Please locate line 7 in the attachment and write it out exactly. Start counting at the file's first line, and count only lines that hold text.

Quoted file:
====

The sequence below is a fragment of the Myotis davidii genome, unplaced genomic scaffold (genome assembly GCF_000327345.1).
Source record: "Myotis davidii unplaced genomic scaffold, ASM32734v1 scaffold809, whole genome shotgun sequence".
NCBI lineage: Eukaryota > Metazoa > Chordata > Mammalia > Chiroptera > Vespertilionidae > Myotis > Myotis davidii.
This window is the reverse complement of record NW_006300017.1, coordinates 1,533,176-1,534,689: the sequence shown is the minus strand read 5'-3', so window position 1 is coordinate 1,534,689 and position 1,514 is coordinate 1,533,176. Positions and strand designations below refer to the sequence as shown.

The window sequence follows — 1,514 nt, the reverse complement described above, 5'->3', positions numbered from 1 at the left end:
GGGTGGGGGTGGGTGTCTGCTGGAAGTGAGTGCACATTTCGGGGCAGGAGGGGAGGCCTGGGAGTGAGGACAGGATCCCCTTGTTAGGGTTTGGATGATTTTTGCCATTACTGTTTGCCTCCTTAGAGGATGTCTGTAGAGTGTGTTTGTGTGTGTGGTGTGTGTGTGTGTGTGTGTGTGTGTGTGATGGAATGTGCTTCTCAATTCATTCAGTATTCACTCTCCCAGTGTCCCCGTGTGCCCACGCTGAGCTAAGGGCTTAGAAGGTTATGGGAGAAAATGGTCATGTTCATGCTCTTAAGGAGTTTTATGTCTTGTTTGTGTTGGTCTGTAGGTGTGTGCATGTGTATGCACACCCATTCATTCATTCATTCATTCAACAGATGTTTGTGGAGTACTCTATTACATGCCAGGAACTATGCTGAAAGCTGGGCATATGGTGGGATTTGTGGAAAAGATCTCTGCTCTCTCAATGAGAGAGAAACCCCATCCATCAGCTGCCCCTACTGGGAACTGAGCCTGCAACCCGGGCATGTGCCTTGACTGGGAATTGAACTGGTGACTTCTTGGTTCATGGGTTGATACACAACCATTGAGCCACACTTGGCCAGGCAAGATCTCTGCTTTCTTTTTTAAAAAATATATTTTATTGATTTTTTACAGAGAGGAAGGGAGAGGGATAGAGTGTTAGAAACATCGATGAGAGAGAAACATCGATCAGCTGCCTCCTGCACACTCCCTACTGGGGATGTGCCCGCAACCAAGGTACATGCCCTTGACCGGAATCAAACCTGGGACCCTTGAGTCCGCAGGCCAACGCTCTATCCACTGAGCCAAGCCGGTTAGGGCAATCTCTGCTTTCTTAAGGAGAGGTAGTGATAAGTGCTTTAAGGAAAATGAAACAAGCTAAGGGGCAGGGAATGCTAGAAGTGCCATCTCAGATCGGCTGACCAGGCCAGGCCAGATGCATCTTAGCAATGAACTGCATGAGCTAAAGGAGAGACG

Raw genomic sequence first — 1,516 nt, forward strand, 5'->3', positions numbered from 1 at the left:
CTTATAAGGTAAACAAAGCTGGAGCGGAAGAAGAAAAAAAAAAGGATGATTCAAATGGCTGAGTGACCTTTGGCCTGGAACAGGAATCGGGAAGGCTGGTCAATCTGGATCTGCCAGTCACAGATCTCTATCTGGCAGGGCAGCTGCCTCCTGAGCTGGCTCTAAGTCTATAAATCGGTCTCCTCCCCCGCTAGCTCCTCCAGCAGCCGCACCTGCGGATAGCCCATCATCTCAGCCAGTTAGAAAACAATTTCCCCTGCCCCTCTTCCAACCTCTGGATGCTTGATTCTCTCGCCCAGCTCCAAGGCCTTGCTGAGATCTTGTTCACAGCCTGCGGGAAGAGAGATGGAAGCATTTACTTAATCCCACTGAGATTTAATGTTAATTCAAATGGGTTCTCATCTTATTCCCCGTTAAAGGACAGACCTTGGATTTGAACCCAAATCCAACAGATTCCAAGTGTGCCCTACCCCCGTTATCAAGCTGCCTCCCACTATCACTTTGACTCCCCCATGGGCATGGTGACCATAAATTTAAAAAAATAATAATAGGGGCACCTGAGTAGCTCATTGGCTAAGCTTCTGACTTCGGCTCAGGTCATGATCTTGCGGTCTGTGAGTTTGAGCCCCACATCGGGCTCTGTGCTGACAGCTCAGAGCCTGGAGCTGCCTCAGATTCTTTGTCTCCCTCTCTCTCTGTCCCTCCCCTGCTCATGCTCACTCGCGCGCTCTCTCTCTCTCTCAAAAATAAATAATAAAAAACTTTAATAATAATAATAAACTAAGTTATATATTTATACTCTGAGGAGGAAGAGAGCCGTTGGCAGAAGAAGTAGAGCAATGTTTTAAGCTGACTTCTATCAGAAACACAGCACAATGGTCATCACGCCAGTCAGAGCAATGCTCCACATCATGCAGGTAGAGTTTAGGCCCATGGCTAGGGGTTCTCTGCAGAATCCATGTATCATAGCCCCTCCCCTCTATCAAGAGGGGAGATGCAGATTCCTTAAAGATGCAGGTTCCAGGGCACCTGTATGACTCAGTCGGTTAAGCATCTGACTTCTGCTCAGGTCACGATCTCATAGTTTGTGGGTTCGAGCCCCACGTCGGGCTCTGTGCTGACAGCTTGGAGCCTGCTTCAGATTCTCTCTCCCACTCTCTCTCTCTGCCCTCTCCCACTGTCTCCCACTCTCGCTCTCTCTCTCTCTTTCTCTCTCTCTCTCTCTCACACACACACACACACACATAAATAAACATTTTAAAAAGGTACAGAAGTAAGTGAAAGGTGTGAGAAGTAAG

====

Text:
Raw genomic sequence first — 1,516 nt, forward strand, 5'->3', positions numbered from 1 at the left: